Reduce Tax Liability With Depreciation

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Depreciation – A Financial Advantage for Residential Rental Property Owners


Before we begin I’d like to point out that I’m not a tax expert and highly suggest that you consult with a professional in this field for precise and accurate details. An accountant specializing in real estate investing is a must. Tax benefits is one of the pros of owning property. While you don’t have to pay taxes on income from rental properties, it doesn’t mean that you can just simply go by just not filing or paying anything at all. To make your income tax-free, these are some of the things that you have to do and in order to do right, work with a tax professional.

Depreciation – Why does it matter?

It’s legal and acceptable to not pay taxes on rental property income. You can also claim “losses” on income, the “loss” is placed towards your other life income, that way you end up making more on top of not having to pay taxes.

Basically, it works like this: The deductions that you are able to write-off on a rental property usually exceeds the amount you get from rent payments. You can legally write off as much or more than what you received on the property. Therefore, nothing left to pay tax.

As to how write-offs possibly equate more than what you bring in, it’s because of depreciation.

Definition: Depreciation

This is a term used by the IRS for an income tax deduction allowing taxpayers to recover expenses on a property. It’s an annual allowance for the deterioration of the property.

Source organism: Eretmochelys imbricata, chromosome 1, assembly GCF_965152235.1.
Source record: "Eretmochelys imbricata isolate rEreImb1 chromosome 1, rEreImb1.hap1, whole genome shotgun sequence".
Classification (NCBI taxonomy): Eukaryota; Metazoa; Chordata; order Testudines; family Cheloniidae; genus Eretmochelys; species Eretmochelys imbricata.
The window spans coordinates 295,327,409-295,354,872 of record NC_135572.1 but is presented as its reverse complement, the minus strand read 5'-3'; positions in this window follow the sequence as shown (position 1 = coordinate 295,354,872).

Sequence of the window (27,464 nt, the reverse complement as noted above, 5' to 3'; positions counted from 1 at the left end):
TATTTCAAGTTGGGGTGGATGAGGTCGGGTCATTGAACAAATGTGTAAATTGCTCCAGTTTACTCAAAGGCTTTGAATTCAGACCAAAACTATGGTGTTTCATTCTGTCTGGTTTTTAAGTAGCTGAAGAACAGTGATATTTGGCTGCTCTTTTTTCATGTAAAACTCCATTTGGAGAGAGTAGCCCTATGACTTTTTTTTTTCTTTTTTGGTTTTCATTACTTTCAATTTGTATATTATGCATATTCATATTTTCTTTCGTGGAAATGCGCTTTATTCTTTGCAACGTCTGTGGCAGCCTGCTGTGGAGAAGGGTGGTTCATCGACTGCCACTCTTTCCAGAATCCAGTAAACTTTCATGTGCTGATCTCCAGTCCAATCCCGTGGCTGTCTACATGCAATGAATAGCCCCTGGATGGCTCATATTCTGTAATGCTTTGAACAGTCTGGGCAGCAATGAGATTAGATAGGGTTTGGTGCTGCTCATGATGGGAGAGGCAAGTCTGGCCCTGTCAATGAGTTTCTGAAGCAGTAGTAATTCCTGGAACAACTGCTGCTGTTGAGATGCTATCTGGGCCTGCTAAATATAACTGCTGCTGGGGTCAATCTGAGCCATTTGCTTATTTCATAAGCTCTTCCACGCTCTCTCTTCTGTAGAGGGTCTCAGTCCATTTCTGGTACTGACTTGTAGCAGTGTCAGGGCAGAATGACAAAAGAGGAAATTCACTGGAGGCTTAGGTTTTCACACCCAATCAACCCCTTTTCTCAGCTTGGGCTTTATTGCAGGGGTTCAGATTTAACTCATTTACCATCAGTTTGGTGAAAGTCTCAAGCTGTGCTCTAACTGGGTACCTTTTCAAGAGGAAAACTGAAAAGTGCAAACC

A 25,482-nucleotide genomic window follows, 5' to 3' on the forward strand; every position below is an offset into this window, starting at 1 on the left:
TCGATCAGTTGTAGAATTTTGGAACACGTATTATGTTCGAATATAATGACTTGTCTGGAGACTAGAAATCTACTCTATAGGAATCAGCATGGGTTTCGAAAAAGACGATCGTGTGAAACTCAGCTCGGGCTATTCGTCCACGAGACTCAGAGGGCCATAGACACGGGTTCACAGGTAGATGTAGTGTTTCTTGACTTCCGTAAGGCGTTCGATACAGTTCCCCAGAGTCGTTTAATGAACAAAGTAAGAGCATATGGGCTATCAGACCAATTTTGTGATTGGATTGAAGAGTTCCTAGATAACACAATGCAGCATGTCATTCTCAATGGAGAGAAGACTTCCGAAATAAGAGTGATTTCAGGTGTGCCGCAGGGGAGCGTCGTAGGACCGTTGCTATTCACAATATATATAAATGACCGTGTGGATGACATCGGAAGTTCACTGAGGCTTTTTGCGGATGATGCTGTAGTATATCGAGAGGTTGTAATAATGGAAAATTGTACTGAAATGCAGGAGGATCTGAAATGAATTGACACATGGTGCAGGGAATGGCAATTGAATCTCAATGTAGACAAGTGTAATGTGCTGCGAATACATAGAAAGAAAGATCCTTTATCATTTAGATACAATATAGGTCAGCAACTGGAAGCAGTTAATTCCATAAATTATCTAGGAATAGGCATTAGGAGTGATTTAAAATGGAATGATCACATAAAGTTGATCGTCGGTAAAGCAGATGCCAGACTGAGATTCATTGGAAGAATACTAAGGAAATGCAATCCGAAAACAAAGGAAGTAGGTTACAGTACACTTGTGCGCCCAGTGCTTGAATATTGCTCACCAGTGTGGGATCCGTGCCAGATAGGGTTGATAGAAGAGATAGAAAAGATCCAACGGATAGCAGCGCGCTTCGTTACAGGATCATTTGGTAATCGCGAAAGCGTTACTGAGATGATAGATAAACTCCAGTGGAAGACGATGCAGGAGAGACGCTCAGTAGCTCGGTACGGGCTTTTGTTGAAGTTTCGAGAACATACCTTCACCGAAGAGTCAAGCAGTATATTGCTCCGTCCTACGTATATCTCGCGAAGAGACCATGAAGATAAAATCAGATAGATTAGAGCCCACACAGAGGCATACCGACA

The IRS lets you write off what they find to be valid for depreciation based on the value of a property (excluding the land).

Here’s an Example

Let’s say the value of the property is $200,000 divided by 27.5 (IRS uses a 27.5 year straight-line schedule. Then the amount left is what you can write-off) equates to $7,272.72 per year. This allows you to write off over $7,000 per year which is what they call a phantom loss because you didn’t lose any actual money.

Adding the $7000 per year to the mortgage interest, expenses (tax, insurance, maintenance), HOA, and Management fees. All of these combined is what you’ll be writing off against the income generated by the property. If these equate to the amount generated by the property, you don’t pay taxes. If it’s more, you can take the loss against other sources of income. This may lower your taxes more or even place you at a lower tax bracket.

As I said earlier, it is paramount to find an accountant that specializes in real estate investing. There are various scenarios and contingencies that must be taken into consideration to apply the tax deduction accordingly.

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